A few years ago, most people probably got the majority of their media content from either a tape, VCR, VCD and more recently DVD. Increasingly though, most people receive news and information through video, audio, picture and text sent via social sites or instant messaging apps. Today, video has become more popular and easier to share especially with the advent of YouTube, increased connectivity and better access to broadband. Many users now get the bulk of their content streamed directly to their devices from the cloud.
The connected living room has taken shape and commercial content creators are embracing digital media in a big way. TV stations are already streaming content 24-hours on social media sites. The challenge then has moved from quality commercial content streamed to your TV, smartphone or computer to deciphering what service is the best for your needs.
(TOP: Santos Okottah, founder and CEO, Eziki: Photo:Facebook)
Santos Okottah, founder and CEO of Eziki, the pioneer online Kenyan video streaming company says, “Video on demand is the next big thing in Kenya. Already, the demand is high as more and more organizations realize the power that video offers to interact with their customers, and in real time. More small and medium sized companies are using the service to convert business and communicate to the aspirations of their customers and more so online fans. Media houses are also cognizant of the fact that to remain relevant and break news as it happens, they have to be where the news actually is – which is online. Viral video is without a doubt the best way to do this.”
Santos has been in the video streaming business for five years now. He started off hosting and streaming local audio music for downloads for some of the top producers in Kenya including Calif Records and numerous gospel artists. As the demand for online music service grew and video became popular, he expanded the business to accommodate video streaming. Initially, the service was only available to PC users on YouTube and a large number of people were not able to access the music videos as they mostly watched them on music shows on the free to air stations.
As internet penetration begun to grow in Kenya, Santos saw an opportunity in 2011 to expand his company Eziki to forefront of video-on-demand, a service which still remains largely untapped and mostly dominated by foreign companies. Since inception, Santos has designed and programmed his own streaming software and trained his technicians on how to use it. He has continually adopted it to fit into modern day platforms and can be used on individual company sites and on social media sites such as Facebook live.
His innovation and expertise has earned him partnerships with leading local media houses, events and award ceremonies. His recent portfolio consists of streaming for the state broadcaster KBC top live features such as the Global Entrepreneurship Summit (GES) 2015 which was headlined by former US President Barrack Obama, the World Trade Organization (WTO) 2016, Rio 2016 Olympics and State House Summit 2016.
Santos has also provided live streaming for the 2015 AITEC Africa’s Broadcast Film and Music Africa Summit, Young Entrepreneurs Expo 2016, 2016 UN Women regional sharefair on gender and resilience under the UN entity for gender equality and empowerment of women, Kenya Fashion Awards 2016, OLX SOMA Awards 2016 and 2016 Edition of Blankets and Wine that was simultaneously live streamed in Nairobi, Kenya and Kampala, Uganda.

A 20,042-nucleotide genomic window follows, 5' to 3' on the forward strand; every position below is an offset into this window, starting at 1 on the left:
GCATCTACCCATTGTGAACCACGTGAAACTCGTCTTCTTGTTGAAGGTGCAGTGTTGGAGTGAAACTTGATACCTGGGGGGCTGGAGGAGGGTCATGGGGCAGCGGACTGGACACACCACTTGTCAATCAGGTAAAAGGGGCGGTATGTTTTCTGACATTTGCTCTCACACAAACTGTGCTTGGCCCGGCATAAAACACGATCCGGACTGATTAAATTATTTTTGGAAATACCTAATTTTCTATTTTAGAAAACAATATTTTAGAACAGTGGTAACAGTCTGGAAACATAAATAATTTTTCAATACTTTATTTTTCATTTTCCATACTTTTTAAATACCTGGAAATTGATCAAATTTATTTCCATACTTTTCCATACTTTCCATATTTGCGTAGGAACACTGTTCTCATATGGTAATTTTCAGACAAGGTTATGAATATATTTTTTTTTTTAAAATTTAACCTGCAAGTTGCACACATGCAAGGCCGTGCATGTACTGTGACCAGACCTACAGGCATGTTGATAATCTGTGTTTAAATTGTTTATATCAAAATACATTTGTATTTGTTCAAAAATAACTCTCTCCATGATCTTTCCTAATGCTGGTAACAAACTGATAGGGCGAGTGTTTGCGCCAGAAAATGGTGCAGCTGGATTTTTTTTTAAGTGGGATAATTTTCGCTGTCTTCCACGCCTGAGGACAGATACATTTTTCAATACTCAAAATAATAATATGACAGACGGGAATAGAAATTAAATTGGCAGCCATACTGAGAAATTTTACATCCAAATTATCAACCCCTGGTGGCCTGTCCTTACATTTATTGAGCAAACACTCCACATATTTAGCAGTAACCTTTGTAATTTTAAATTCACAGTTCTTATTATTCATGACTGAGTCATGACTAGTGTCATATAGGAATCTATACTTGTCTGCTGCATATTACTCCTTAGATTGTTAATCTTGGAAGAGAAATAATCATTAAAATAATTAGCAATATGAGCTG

“I foresee a scenario not too many years from today where companies will choose to make major announcements such as annual reports, product launches and media briefings using online streaming services. The convenience for both the messenger and receiver of the message is unmatched. Eziki for example, can loop the streams on the company website or Facebook page meaning that meetings such as media briefings do not have to be timed as the media can catch up with the news whenever they have the time,” adds Santos.
Over the top (OTT) streaming services are already making an entry into the Kenyan market and are upsetting the traditional pay TV model that has existed in Kenya for close to 20 years. As broadband and internet penetration is expected to grow further in the next 5 years upwards from the existing 37.7 million internet users in Kenya, online streaming services such as Eziki may in future also give news networks a run for their money.
Already the digital switch has provided more local stations a platform such as that provided by Eziki to reach millions of people. Santos already hosts 24-hour local free-to-air radio and TV channels including Lolwe TV, Aviation TV, KBC, Coro FM, Iftin Radio, Radio Taifa, General Service (KBC) radio, Radio Mambo, Magharibi TV among others on the Eziki platform.
“As advertising revenues move online, more and more companies will begin to see the need for video streaming. Video streams can be branded and dedicated to specific organizations while at the same time can be shared widely across various platforms through a link, especially via instant messaging apps. The return on ad spend is more as you get more eyeballs to see your advertising. The opportunity for advertisers remains largely untapped. Live video streaming was once a novelty – now streaming linear TV and live events is becoming the norm. Sooner rather than later, real time streaming will overtake traditional Pay TV in popularity,” says Santos.